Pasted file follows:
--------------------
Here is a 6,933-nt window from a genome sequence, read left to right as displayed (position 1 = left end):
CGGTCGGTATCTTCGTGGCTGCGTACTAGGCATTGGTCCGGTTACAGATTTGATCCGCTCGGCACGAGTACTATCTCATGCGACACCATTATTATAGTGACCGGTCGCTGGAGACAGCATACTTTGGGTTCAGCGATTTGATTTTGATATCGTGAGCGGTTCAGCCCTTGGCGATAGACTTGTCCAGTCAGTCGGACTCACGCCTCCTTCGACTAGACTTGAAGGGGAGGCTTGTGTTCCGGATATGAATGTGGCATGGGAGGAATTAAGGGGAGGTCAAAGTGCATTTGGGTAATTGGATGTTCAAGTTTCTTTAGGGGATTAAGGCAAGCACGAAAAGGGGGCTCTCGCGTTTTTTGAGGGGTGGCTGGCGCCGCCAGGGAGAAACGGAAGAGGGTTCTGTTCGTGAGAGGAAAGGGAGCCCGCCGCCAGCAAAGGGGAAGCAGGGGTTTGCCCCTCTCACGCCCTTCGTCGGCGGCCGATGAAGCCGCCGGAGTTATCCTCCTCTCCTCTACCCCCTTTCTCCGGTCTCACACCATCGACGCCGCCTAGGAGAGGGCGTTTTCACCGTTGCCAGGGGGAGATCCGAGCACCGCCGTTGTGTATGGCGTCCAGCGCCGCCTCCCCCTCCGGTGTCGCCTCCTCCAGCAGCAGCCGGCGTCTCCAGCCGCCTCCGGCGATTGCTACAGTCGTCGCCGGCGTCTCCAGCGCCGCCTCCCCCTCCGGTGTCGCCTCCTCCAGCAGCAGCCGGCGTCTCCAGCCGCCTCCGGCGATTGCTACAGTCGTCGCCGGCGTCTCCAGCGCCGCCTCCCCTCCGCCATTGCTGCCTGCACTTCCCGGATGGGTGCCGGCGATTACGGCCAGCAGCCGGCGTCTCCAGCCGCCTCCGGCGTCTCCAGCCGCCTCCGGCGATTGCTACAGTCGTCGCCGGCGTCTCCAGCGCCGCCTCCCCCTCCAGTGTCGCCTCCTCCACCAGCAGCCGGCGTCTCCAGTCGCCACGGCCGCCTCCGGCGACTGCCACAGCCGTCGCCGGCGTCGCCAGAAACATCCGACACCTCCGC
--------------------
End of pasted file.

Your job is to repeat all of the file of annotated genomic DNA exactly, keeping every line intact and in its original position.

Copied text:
Here is a 6,933-nt window from a genome sequence, read left to right as displayed (position 1 = left end):
CGGTCGGTATCTTCGTGGCTGCGTACTAGGCATTGGTCCGGTTACAGATTTGATCCGCTCGGCACGAGTACTATCTCATGCGACACCATTATTATAGTGACCGGTCGCTGGAGACAGCATACTTTGGGTTCAGCGATTTGATTTTGATATCGTGAGCGGTTCAGCCCTTGGCGATAGACTTGTCCAGTCAGTCGGACTCACGCCTCCTTCGACTAGACTTGAAGGGGAGGCTTGTGTTCCGGATATGAATGTGGCATGGGAGGAATTAAGGGGAGGTCAAAGTGCATTTGGGTAATTGGATGTTCAAGTTTCTTTAGGGGATTAAGGCAAGCACGAAAAGGGGGCTCTCGCGTTTTTTGAGGGGTGGCTGGCGCCGCCAGGGAGAAACGGAAGAGGGTTCTGTTCGTGAGAGGAAAGGGAGCCCGCCGCCAGCAAAGGGGAAGCAGGGGTTTGCCCCTCTCACGCCCTTCGTCGGCGGCCGATGAAGCCGCCGGAGTTATCCTCCTCTCCTCTACCCCCTTTCTCCGGTCTCACACCATCGACGCCGCCTAGGAGAGGGCGTTTTCACCGTTGCCAGGGGGAGATCCGAGCACCGCCGTTGTGTATGGCGTCCAGCGCCGCCTCCCCCTCCGGTGTCGCCTCCTCCAGCAGCAGCCGGCGTCTCCAGCCGCCTCCGGCGATTGCTACAGTCGTCGCCGGCGTCTCCAGCGCCGCCTCCCCCTCCGGTGTCGCCTCCTCCAGCAGCAGCCGGCGTCTCCAGCCGCCTCCGGCGATTGCTACAGTCGTCGCCGGCGTCTCCAGCGCCGCCTCCCCTCCGCCATTGCTGCCTGCACTTCCCGGATGGGTGCCGGCGATTACGGCCAGCAGCCGGCGTCTCCAGCCGCCTCCGGCGTCTCCAGCCGCCTCCGGCGATTGCTACAGTCGTCGCCGGCGTCTCCAGCGCCGCCTCCCCCTCCAGTGTCGCCTCCTCCACCAGCAGCCGGCGTCTCCAGTCGCCACGGCCGCCTCCGGCGACTGCCACAGCCGTCGCCGGCGTCGCCAGAAACATCCGACACCTCCGC